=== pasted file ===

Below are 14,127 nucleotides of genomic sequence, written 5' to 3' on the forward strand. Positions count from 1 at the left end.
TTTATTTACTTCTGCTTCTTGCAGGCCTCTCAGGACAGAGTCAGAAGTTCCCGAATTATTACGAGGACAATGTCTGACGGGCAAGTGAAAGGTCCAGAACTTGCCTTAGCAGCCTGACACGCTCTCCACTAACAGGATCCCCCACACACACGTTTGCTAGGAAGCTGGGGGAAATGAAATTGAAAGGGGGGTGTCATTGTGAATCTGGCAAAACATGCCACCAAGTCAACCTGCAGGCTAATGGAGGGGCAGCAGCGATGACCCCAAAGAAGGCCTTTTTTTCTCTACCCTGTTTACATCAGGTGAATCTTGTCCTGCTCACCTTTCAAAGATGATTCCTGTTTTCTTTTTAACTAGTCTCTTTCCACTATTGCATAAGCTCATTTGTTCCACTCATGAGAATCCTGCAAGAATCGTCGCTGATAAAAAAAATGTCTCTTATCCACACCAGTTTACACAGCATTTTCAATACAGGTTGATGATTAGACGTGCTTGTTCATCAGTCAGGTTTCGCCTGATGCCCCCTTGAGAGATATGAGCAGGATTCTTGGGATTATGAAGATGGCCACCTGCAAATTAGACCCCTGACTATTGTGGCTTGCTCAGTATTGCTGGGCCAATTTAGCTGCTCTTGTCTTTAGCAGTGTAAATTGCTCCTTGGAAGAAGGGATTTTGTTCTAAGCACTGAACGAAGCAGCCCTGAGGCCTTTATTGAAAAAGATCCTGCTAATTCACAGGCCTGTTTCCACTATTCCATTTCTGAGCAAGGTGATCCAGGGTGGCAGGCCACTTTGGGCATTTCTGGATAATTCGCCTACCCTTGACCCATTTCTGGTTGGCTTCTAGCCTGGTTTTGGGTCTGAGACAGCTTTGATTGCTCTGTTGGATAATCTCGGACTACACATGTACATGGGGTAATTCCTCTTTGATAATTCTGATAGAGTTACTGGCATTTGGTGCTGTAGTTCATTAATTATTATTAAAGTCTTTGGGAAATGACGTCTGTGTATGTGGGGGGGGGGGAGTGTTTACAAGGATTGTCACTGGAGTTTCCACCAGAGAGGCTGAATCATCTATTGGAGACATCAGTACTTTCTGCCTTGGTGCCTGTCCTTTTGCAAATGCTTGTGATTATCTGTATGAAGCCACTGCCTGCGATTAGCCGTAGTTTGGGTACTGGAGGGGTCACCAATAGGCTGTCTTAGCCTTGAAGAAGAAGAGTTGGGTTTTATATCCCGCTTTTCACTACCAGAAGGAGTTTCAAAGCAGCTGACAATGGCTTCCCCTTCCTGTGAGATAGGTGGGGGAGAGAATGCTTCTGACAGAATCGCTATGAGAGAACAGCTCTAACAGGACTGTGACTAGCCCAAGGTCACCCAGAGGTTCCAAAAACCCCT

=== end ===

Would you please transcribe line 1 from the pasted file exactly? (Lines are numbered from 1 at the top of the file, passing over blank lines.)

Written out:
Below are 14,127 nucleotides of genomic sequence, written 5' to 3' on the forward strand. Positions count from 1 at the left end.